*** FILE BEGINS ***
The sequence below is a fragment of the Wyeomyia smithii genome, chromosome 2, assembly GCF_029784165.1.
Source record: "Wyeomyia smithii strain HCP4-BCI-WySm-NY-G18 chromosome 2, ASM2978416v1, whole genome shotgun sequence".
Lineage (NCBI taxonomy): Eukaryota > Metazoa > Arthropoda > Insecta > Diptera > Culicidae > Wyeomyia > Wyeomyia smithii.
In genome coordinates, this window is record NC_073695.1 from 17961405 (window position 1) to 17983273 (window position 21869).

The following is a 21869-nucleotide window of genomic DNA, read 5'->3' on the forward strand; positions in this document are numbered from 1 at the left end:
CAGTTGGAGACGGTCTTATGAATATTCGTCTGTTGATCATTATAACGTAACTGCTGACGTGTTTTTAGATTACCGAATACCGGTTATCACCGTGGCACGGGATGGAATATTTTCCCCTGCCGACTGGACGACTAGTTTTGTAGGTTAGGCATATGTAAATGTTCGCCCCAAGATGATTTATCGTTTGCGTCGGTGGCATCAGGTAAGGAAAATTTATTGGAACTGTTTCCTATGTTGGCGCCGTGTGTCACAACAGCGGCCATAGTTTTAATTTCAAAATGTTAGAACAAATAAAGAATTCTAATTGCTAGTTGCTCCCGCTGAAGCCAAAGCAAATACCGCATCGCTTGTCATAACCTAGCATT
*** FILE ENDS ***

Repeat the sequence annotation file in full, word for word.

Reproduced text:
The sequence below is a fragment of the Wyeomyia smithii genome, chromosome 2, assembly GCF_029784165.1.
Source record: "Wyeomyia smithii strain HCP4-BCI-WySm-NY-G18 chromosome 2, ASM2978416v1, whole genome shotgun sequence".
Lineage (NCBI taxonomy): Eukaryota > Metazoa > Arthropoda > Insecta > Diptera > Culicidae > Wyeomyia > Wyeomyia smithii.
In genome coordinates, this window is record NC_073695.1 from 17961405 (window position 1) to 17983273 (window position 21869).

The following is a 21869-nucleotide window of genomic DNA, read 5'->3' on the forward strand; positions in this document are numbered from 1 at the left end:
CAGTTGGAGACGGTCTTATGAATATTCGTCTGTTGATCATTATAACGTAACTGCTGACGTGTTTTTAGATTACCGAATACCGGTTATCACCGTGGCACGGGATGGAATATTTTCCCCTGCCGACTGGACGACTAGTTTTGTAGGTTAGGCATATGTAAATGTTCGCCCCAAGATGATTTATCGTTTGCGTCGGTGGCATCAGGTAAGGAAAATTTATTGGAACTGTTTCCTATGTTGGCGCCGTGTGTCACAACAGCGGCCATAGTTTTAATTTCAAAATGTTAGAACAAATAAAGAATTCTAATTGCTAGTTGCTCCCGCTGAAGCCAAAGCAAATACCGCATCGCTTGTCATAACCTAGCATT